Relief for restaurants as France prepares new lockdown easing
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The French government is expected to announce Thursday new measures to ease the coronavirus lockdown, allowing restaurants in areas where the outbreak remains contained to open as soon as next week.
Prime Minister Edouard Philippe will unveil the second phase of his plan to get the country back to work following a meeting with top cabinet members, a government source said, after strict stay-at-home orders were lifted on May 11.
But while restaurants, bars and cafes in so-called "green" zones with limited COVID-19 cases could open on June 2, those in "red" zones including Paris and a large swathe of the northeast may have to wait until July, the source said.
Cities will also be allowed to reopen parks and public gardens, though in red zones visitors will have to wear masks.
Paris Mayor Anne Hidalgo has urged the government to reopen parks for residents who have been cooped up for weeks, not least to avoid the mass gatherings on canals and esplanades as summer approaches, many of which have been dispersed by police.
The number of COVID-19 daily deaths has continued to decline across France, with 66 new fatalities reported Wednesday night, bringing the total to just under 28,600 since the outbreak began.
That could allow the government to lift restrictions on travelling, with residents currently required to stay within 100 kilometres (60 miles) of their homes, tourism minister Jean-Baptiste Lemoyne said this week.
But face masks will remain mandatory on trains, metros and other public transport "so long as we do not have a treatment" against the new coronavirus, environment minister Elisabeth Borne said Wednesday.
Borne told Thursday's Paris Match magazine she also plans to triple government funds to encourage cycling to 60 million euros and avoid a surge in car use by people wary of public transport.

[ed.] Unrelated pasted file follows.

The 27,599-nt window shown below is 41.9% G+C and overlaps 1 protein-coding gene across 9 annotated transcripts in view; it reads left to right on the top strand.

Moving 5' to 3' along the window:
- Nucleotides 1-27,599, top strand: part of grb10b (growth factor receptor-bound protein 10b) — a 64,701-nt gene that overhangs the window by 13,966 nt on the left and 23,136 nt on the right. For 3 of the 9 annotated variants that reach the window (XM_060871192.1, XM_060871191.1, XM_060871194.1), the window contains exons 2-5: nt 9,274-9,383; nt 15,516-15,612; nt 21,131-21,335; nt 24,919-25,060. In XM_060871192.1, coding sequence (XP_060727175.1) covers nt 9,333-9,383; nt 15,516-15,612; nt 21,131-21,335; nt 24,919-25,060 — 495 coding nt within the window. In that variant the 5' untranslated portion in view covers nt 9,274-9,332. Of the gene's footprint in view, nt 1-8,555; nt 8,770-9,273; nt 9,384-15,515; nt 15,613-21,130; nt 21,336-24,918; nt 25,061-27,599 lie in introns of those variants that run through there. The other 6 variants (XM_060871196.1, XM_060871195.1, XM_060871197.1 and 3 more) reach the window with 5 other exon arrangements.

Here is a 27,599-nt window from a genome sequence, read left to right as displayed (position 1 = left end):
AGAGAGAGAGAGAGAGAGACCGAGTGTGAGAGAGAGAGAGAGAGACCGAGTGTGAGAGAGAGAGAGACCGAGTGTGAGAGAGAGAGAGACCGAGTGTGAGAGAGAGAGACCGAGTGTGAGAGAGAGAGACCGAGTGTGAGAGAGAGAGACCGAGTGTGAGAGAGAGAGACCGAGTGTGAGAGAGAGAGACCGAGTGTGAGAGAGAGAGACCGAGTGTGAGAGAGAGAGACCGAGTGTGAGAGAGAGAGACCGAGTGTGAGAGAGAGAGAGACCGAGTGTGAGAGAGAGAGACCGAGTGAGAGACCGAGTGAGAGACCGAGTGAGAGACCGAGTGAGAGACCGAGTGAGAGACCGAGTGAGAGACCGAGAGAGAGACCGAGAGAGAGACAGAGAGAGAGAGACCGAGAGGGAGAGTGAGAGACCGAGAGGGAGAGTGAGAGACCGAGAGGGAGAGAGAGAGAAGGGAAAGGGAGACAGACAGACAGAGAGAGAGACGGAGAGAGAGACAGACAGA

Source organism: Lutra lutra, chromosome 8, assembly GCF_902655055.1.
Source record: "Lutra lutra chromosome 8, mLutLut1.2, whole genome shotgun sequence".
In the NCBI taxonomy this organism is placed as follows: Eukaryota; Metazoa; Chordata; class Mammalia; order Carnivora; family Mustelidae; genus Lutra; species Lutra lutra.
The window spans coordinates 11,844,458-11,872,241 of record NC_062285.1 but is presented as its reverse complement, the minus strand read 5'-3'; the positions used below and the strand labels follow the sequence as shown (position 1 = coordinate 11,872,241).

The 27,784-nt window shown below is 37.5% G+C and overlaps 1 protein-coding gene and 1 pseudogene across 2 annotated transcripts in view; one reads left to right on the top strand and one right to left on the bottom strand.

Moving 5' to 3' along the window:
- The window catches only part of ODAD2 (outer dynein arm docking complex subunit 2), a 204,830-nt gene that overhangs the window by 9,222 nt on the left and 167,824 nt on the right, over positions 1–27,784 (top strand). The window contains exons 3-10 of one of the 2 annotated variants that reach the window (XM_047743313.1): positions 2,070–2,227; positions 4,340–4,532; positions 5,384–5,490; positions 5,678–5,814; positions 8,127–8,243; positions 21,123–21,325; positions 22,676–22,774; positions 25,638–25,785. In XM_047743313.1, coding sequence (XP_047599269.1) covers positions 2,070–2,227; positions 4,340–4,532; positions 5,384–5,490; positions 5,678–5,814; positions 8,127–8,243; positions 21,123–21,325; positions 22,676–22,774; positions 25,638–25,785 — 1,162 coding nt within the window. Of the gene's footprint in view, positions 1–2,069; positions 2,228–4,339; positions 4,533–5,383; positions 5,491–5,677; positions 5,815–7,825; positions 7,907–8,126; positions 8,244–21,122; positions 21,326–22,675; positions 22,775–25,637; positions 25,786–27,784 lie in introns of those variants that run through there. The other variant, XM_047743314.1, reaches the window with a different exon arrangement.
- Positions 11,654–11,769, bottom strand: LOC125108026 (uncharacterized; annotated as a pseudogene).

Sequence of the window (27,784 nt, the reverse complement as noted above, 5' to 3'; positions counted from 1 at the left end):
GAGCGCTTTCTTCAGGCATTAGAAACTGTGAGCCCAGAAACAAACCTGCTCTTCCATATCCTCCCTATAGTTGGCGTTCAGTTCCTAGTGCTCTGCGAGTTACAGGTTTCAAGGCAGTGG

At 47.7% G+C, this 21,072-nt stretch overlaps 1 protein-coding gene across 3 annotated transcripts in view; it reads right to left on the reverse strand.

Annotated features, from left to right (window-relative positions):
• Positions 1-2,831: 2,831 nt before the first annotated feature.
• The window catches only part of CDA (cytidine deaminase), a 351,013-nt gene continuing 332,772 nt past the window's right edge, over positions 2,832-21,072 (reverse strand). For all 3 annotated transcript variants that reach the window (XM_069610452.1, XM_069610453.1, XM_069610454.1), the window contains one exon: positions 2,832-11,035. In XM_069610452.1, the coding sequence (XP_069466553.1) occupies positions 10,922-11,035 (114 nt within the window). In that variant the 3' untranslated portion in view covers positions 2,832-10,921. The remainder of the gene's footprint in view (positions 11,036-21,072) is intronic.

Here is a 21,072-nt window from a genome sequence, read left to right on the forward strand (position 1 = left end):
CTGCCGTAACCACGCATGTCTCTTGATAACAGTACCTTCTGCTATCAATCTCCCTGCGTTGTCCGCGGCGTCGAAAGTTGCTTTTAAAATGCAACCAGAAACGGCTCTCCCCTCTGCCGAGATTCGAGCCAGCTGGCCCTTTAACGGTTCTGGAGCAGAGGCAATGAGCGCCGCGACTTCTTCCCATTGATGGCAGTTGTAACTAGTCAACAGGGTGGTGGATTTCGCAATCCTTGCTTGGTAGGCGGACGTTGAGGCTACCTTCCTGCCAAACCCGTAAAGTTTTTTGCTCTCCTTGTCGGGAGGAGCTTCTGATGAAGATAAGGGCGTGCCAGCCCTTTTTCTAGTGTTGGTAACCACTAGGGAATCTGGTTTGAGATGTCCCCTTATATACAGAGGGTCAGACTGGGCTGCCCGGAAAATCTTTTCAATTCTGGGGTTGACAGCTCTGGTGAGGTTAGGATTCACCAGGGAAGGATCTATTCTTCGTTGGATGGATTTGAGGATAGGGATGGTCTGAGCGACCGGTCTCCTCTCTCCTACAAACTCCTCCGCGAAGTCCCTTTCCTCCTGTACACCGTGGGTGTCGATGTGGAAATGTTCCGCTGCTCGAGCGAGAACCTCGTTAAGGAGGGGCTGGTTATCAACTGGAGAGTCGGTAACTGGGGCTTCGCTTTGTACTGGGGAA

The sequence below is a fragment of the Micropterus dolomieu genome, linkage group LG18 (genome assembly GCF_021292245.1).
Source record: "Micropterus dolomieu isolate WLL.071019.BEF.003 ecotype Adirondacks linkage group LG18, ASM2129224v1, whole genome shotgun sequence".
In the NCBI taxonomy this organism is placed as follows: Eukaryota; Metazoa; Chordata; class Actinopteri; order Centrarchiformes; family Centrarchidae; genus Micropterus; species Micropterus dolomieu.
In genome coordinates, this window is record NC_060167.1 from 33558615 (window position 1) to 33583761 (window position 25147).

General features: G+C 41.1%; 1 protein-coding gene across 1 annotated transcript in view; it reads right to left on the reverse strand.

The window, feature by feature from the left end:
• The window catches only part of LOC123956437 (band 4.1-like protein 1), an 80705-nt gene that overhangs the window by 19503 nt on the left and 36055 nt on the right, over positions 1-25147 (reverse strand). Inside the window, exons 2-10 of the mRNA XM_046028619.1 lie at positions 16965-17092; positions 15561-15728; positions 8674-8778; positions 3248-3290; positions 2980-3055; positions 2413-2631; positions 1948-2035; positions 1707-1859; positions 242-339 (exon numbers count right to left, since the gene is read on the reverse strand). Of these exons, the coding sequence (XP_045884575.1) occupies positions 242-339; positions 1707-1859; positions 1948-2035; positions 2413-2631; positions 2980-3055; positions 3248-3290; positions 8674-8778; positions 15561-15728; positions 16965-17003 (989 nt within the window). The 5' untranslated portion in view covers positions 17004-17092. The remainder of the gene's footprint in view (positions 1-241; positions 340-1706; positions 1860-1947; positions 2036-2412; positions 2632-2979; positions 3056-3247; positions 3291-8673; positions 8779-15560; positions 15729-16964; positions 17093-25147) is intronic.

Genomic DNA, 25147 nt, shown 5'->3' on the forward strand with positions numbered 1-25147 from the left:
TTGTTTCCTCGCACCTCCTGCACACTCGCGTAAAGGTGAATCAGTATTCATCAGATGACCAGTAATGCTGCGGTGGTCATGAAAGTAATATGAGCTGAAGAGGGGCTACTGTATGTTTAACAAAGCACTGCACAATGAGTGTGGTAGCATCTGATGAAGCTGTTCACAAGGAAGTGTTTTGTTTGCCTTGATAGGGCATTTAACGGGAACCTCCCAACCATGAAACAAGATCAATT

- Back to school? -
Parents of high school students are also waiting to learn if classes will resume at least partially in June, and if the all-important orals for the final-year baccalaureat exam will go ahead.
Although classes have resumed for some of the younger grades, in practice schools are taking in only a small fraction of students, often only a few days a week, in order to meet the strict hygiene and social distancing requirements.
Yet the government is hoping the months of confinement have averted a second wave of COVID-19 cases, and plans to introduce a StopCovid contact tracing app for phones after it was approved by parliament late Wednesday.
"Circulation of the virus has slowed markedly," according to the initial findings from contagion tracking efforts already in place, according to the Social Security system.
And in Paris, an administrative court has allowed the Printemps department store, an Art Nouveau landmark, to reopen from Thursday, though shops with more than 40,000 square metres (430,000 square feet) of floor space must remain closed for now.
Masks will be provided for clients who will have to follow a fixed itinerary throughout the store, and the plexiglass barriers now ubiquitous at cash registers across France have been installed, management told AFP.
The government is eager to revive the economy after a poll showed that 84 percent of respondents fear a painful recession.
On Wednesday, statistics office Insee said GDP probably shrank 20 percent in the second quarter, making it likely the full-year drop will exceed government forecasts of an eight percent slump.
© 2020 AFP